Back in July, there was a big hubbub over the Electronic Product Environmental Assessment Tool and Apple’s removal of its laptop line from the tool’s database. Shortly thereafter, Apple announced that it was re-adding its laptops and was working to update the IEEE 1680.1 standard that the EPEAT based the ‘repairability’ sections of its tool on.
Friday, the EPEAT updated its standards in order to make them more friendly to ultrathin laptops that may not be as easy to repair as traditional models. Today, Greenpeace issued a press release (via Techcrunch), that takes the EPEAT to task for those tweaks.
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“EPEAT’s announcement today to include computers with difficult-to-replace batteries in its green electronics registry will result in less recycling and more e-waste,” says Greenpeace IT analyst Casey Harrell. Apple’s Retina MacBook Pro has glued-in batteries that are not very easy to remove for repair or replacement.
Greenpeace goes on to take exception to the EPEAT’s new testing methods, and make some traditionally bold statements about how consumers will not bother to have their devices repaired and will just throw them away and buy new ones instead.
In this new era of fast paced innovation in sustainable design, it’s critical that we move away from old black and white paradigms – assumptions that “all manufacturers are greenwashing” or “certification organizations bend their findings to suit their clients” – while being creative and thoughtful about driving and rewarding effective new approaches.
Here are the bits that the EPEAT says needed updating to take into account new ultra-thin laptops:
- Upgradeability of components
- Common availability of tools for disassembly
- The ability to safely and easily remove key components as part of product disassembly for recycling
And here’s how those rules were tweaked:
- A tool is deemed to be “commonly available” as long as it can be purchased by any individual or business without restrictions and is readily available for purchase on the open market. The tools may be purchasable at a local retail store, or by any individual or business via a mail or web-based retailer. Tools that are proprietary or require licensing or other agreements between the buyer and seller are not considered commonly available.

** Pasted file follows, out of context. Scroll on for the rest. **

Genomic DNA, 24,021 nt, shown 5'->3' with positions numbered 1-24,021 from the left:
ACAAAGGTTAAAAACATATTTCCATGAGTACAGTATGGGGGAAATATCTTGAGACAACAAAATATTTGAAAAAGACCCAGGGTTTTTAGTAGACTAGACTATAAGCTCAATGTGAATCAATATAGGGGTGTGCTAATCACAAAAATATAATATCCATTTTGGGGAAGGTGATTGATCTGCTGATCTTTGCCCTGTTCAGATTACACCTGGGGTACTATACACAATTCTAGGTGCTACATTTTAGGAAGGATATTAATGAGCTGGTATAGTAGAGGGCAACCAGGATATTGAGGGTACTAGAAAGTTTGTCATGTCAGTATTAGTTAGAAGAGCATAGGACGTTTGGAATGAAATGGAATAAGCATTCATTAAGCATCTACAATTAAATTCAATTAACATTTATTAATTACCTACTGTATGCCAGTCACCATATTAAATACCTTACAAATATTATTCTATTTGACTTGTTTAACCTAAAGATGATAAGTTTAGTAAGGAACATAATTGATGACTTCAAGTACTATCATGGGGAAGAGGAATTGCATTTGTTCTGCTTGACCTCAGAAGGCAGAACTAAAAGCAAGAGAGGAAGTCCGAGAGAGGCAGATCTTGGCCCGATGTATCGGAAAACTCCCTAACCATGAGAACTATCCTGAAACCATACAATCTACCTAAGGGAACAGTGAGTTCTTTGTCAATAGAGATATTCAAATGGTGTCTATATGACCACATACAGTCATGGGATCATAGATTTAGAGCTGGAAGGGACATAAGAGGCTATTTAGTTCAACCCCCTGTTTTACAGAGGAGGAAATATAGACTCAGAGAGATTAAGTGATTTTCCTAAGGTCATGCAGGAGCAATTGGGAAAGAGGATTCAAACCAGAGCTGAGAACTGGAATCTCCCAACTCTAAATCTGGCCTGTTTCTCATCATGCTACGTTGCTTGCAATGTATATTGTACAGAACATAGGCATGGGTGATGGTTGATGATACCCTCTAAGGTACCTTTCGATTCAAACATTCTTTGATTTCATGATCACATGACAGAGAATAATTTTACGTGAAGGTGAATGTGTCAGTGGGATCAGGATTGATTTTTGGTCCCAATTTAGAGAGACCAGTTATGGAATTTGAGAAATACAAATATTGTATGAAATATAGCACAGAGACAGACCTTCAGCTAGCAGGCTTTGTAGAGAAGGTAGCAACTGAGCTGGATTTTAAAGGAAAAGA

- Products containing externally accessible ports such as a high performance serial bus or a USB are capable of being upgraded by adding a hard disk, DVD, floppy drive, memory and cards, and therefore conform to this criterion.
So, Apple has managed to get the rules changed after all, in ways that make the registry’s certification standards much more friendly to its agressive manufacturing advancements and processes. Here’s how I put the chances of the EPEAT making those changes back in July:
In a letter at the EPEAT, [CEO Robert] Frisbee addresses the issue of an updated standard obliquely:
“An interesting question for EPEAT is how to reward innovations that are not yet envisioned with standards that are fixed at a point in time”
Let me shake my translation ball one last time. “Whatever standards we’re going to use to test the Retina MacBook Pro will be updated to take into account Apple’s fancy new manufacturing techniques.”
There are, Frisbee is careful to point out, rare cases where a product is added to the registry, fails to meet standards, and is forced to be removed. Can you see that happening to Apple?
And there you have it, Apple has its newly adjusted standards and the MacBook Pro has its Gold rating. Now, note that the EPEAT also tested laptops from Lenovo, Samsung and Toshiba to come up with these new standards, so don’t think that Apple is the only one benefiting here. Other ultra-slim laptops will also benefit from these new, much looser, definitions of repairability.
Still, one has to wonder if they would have gotten that benefit without Apple throwing its weight behind it. The safe bet is no.
Progress is a harsh mistress though, and I’m not sure that the idyllic standards of Greenpeace will ever hold up in the face of the markets hunger for slimmer and more powerful machines. The line in the sand is mutable, and Apple knows which direction it wants to push it.